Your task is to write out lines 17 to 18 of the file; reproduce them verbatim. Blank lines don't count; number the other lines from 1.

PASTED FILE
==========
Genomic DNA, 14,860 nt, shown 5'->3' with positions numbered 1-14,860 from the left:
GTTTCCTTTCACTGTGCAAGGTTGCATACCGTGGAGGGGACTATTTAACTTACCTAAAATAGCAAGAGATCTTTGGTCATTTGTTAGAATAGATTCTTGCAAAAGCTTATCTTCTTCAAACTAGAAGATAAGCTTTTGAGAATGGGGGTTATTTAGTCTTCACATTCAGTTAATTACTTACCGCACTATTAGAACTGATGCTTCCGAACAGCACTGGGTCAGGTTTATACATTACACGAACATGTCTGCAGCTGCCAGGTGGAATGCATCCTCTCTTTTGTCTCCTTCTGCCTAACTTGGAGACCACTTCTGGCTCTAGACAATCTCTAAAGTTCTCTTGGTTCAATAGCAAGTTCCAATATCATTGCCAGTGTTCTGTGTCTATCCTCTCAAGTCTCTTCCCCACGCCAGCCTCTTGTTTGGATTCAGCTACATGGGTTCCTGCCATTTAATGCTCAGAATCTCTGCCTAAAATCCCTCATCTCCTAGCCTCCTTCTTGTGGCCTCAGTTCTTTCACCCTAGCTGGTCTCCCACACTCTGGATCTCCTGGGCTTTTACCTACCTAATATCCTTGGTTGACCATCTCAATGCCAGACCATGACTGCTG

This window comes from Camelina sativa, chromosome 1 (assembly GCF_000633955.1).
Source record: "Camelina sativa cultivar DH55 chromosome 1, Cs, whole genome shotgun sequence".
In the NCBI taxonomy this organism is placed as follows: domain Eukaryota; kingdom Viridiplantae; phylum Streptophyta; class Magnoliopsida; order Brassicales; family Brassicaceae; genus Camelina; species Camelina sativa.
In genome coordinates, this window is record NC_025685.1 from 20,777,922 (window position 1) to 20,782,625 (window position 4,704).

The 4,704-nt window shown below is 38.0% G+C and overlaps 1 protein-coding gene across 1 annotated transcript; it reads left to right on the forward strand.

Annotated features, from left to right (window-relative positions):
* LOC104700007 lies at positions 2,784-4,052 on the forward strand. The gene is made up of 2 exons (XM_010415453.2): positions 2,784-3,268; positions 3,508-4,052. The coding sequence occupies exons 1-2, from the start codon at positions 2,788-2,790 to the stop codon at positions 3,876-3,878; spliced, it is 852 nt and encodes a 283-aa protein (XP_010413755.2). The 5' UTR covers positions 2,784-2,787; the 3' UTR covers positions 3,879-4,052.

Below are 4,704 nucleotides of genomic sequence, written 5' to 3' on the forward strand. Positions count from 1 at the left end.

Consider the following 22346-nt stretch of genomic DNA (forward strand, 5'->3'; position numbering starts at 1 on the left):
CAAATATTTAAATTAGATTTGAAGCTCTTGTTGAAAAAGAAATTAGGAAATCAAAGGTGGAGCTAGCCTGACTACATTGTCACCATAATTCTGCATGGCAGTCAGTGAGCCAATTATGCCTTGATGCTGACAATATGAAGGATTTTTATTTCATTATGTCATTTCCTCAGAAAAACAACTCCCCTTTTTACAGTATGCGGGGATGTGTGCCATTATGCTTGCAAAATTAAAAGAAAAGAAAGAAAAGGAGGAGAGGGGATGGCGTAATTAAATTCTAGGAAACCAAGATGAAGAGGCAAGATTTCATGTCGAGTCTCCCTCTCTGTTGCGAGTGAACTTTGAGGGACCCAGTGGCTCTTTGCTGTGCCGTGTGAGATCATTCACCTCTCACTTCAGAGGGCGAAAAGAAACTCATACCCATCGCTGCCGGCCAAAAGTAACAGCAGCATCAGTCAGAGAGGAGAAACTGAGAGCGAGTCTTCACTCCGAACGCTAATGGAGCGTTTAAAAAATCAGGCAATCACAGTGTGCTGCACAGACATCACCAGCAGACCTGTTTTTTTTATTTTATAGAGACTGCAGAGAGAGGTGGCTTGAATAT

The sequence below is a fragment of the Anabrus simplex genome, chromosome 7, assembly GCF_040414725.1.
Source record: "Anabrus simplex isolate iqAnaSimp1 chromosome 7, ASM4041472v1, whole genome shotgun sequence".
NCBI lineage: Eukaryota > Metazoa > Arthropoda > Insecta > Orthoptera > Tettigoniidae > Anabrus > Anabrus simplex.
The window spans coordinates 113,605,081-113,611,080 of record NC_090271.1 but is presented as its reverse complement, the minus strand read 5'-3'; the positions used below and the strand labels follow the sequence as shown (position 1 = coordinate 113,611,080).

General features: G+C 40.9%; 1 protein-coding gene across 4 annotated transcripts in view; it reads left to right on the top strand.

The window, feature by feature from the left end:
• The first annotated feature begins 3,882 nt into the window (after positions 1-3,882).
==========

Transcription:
General features: G+C 40.9%; 1 protein-coding gene across 4 annotated transcripts in view; it reads left to right on the top strand.

The window, feature by feature from the left end: